The Issues discussed at the 2019 Leahy Institute of Advanced Patent Studies are set forth below. Following each of the issues are papers accepted by The Naples Roundtable and posted to stimulate discussion and debate during the conference. The papers posted here represent the views of the authors and do not necessarily reflect the views of The Naples Roundtable, its officers and directors, its Advisory Board members, or any other participant in Naples Roundtable activities. It is the responsibility of the authors to note on the first page whether any paper was prepared on behalf of a client or third person or organization.
Phoenix Issue I. Has the value of US patents decreased over the last 10 years and are there ways to strengthen and improve the Patent System? What can and should be done to improve the process? Are the pending proposals in Congress needed and if so will they help? Do some of the AIA provisions need to be scrapped or modified? A recent Federal Register notice by the PTO sets forth proposed for the first time in the history of our patent system, a practitioner fee and CLE requirements; should these be imposed?
Phoenix Issue II. Is patent litigation being abusively utilized today or have unjustified actions been significantly curbed? Have IPRs, changes in venue selection and the more frequent award of attorneys’ fees helped? Are changes needed in the IPR process and what changes are in the works; will such changes help? What is the impact of recent and proposed changes — considering all claims and proposed grounds of invalidity and claim interpretation standards?
Proposal to Expedite Joinder in Inter Partes Review by Andrew S. Baluch and Teresa Stanek Rea
Phoenix Issue III. Is there a problem with Section 101 decisions and will there likely be any legislative fix? If not, then what if anything can be done? Is it easier in foreign countries to obtain patents on subject matter considered abstract and unpatentable in the US? What if any impact is this having on innovation in the US?
Section 101: What’s Left To Patent In The Life Sciences After Myriad, Mayo, And Alice? by Warren D. Woessner and Robin A. Chadwick
Patent Eligibility and Experimental Use: An International Comparison by Andrew Baluch, Teresa Summers and Jason Weil
Phoenix Issue IV. Should deference (under Chevron) be given to the PTAB decisions and to what extent? Should any change in deference also impact ITC decisions? What is the level of review that should be done by the Federal Circuit on various issues (e.g. claim construction and assignor estoppel)?
Phoenix Issue V. Is the current law of damages and injunctions adequate in protecting rights of patent holders? What is the impact of investing in and promoting innovation? How does the handling of damage and injunction issues in the US compare to countries in Europe and Asia?
Phoenix Issue V by Paul Cole
Phoenix Issue VI. Is there a current conflict between implementation of the patent laws and antitrust laws?
Antitrust Analysis Involving Intellectual Property and Standards: Implications from Economics by Jorge Padilla, Douglas H. Ginsburg, & Koren W. Wong-Ervin
“Excessive Royalty” Prohibitions and the Dangers of Punishing Vigorous Competition and Harming Incentives to Innovate by Douglas H. Ginsburg, Bruce H. Kobayashi, Koren W. Wong-Ervin, & Joshua D. Wright
Product Hopping and the Limits of Antitrust: The Danger of Micromanaging Innovation by Douglas H. Ginsburg, Koren W. Wong-Ervin, & Joshua D. Wright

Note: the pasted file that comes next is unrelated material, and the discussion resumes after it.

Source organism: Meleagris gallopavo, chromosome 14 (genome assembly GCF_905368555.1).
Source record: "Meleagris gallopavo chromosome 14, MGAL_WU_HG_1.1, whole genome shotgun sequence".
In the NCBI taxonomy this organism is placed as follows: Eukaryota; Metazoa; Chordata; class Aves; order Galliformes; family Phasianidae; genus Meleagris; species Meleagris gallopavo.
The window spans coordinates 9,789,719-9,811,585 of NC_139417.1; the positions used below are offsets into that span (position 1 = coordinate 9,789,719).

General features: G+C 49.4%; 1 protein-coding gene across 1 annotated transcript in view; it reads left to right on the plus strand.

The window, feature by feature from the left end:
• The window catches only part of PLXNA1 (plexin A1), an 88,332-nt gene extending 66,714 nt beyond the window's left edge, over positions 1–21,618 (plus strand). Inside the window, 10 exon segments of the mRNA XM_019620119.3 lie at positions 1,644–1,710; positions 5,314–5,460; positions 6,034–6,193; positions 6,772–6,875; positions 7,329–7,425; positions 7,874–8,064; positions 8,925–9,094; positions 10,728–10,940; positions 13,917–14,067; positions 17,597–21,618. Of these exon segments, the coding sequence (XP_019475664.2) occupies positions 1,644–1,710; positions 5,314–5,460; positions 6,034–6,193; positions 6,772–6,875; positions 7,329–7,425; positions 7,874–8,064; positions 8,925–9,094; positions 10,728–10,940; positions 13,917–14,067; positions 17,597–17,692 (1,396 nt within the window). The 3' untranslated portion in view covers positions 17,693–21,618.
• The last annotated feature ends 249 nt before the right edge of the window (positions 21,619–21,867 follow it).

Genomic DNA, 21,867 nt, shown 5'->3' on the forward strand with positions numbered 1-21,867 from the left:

Tying and Bundling Involving Standard-Essential Patents by Koren W. Wong-Ervin, Evan Hicks, & Ariel Slonim
Recommendations Following the FTC’s October 2018 Hearings on IP and Innovation by Koren W. Wong-Ervin & Dr. Georgios Effraimidis
The More Things Change: Improvement Patents, Drug Modifications, and the FDA by Dmitry Karshtedt
Phoenix Issue VII. To what extent is the patent system well-served by the extra-territorial enforcement of competition and intellectual property laws?
Phoenix Issue VIII. Is there a need to substantially revise the rules to bring the content of patent applications in line with modern precedent, new types of technologies (e.g. AI) and to impose reasonable limits on the size of specifications and the number of claims that should be allowed in an application? For example, should the requirement for a section entitled “Background of the Invention” be replaced by sections covering “The Scope and Content of the Prior Art’ and “The Level of Ordinary Skill in the Art?” Should the USPTO resurrect its once prevalent use of “undue multiplicity” rejections? Should the Office require applicants to state whether they intend for the preamble of their claims to be construed as a limitation on the scope of the claims? Should the Office require applicants to state whether they intend for their claims to be interpreted as means-plus-function claims?
Access to Relevant Prior Art (postcard by USPTO)
Phoenix Issue IX. To protect against willful infringement allegations after Halo, should parties obtain opinions from counsel and what waiver issues arrive?
Phoenix Issue X. Understanding the conflict of positions in the SEP/FRAND issues both in the US and Internationally and can the conflicts be resolved?
The Sedona Conference Framework for Analysis of StandardEssential Patent (SEP) and Fair, Reasonable, and Non-Discriminatory (FRAND) Licensing and Royalty Issues (Stage One) A Project of The Sedona Conference Working Group on Patent Damages and Remedies (WG9)
Communication from the Commission to the European Parliament, the Council and the European Economic and Social Committee: Setting Out The EU Approach To Standard Essential Patents (Brussels, 29.11.2017)
Guide to Licensing Negotiations Involving Standard Essential Patents – Japan Patent Office June 5, 2018
Global Rate-Setting: A Solution for Standards-Essential Patents? by Jorge L. Contreas
FTC v. Qualcomm: Part One — Where is Denzel? (blog) by David Long